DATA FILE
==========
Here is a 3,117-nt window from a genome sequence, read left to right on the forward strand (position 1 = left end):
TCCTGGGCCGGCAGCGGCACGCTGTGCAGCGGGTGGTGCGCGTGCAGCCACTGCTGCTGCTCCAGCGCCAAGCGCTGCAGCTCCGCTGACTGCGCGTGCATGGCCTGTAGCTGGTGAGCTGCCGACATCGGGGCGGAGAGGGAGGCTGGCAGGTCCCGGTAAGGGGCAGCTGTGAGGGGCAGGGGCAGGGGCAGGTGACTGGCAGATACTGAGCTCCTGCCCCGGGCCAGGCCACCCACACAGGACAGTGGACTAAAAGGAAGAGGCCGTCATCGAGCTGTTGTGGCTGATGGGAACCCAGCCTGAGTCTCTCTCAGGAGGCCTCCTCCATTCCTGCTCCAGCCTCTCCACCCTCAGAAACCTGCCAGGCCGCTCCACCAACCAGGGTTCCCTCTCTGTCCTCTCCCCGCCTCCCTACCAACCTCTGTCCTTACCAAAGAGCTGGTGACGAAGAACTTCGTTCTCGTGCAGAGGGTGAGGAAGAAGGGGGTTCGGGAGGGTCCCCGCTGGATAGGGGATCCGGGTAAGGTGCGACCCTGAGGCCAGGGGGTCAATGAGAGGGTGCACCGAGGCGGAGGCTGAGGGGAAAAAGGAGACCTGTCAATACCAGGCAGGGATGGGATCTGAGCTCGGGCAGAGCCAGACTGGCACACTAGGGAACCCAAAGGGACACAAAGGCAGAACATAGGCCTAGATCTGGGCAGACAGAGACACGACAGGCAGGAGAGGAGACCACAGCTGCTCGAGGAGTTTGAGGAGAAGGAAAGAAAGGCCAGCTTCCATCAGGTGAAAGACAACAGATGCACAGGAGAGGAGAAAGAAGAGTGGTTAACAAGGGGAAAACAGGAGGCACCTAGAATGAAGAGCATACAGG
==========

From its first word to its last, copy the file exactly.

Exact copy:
Here is a 3,117-nt window from a genome sequence, read left to right on the forward strand (position 1 = left end):
TCCTGGGCCGGCAGCGGCACGCTGTGCAGCGGGTGGTGCGCGTGCAGCCACTGCTGCTGCTCCAGCGCCAAGCGCTGCAGCTCCGCTGACTGCGCGTGCATGGCCTGTAGCTGGTGAGCTGCCGACATCGGGGCGGAGAGGGAGGCTGGCAGGTCCCGGTAAGGGGCAGCTGTGAGGGGCAGGGGCAGGGGCAGGTGACTGGCAGATACTGAGCTCCTGCCCCGGGCCAGGCCACCCACACAGGACAGTGGACTAAAAGGAAGAGGCCGTCATCGAGCTGTTGTGGCTGATGGGAACCCAGCCTGAGTCTCTCTCAGGAGGCCTCCTCCATTCCTGCTCCAGCCTCTCCACCCTCAGAAACCTGCCAGGCCGCTCCACCAACCAGGGTTCCCTCTCTGTCCTCTCCCCGCCTCCCTACCAACCTCTGTCCTTACCAAAGAGCTGGTGACGAAGAACTTCGTTCTCGTGCAGAGGGTGAGGAAGAAGGGGGTTCGGGAGGGTCCCCGCTGGATAGGGGATCCGGGTAAGGTGCGACCCTGAGGCCAGGGGGTCAATGAGAGGGTGCACCGAGGCGGAGGCTGAGGGGAAAAAGGAGACCTGTCAATACCAGGCAGGGATGGGATCTGAGCTCGGGCAGAGCCAGACTGGCACACTAGGGAACCCAAAGGGACACAAAGGCAGAACATAGGCCTAGATCTGGGCAGACAGAGACACGACAGGCAGGAGAGGAGACCACAGCTGCTCGAGGAGTTTGAGGAGAAGGAAAGAAAGGCCAGCTTCCATCAGGTGAAAGACAACAGATGCACAGGAGAGGAGAAAGAAGAGTGGTTAACAAGGGGAAAACAGGAGGCACCTAGAATGAAGAGCATACAGG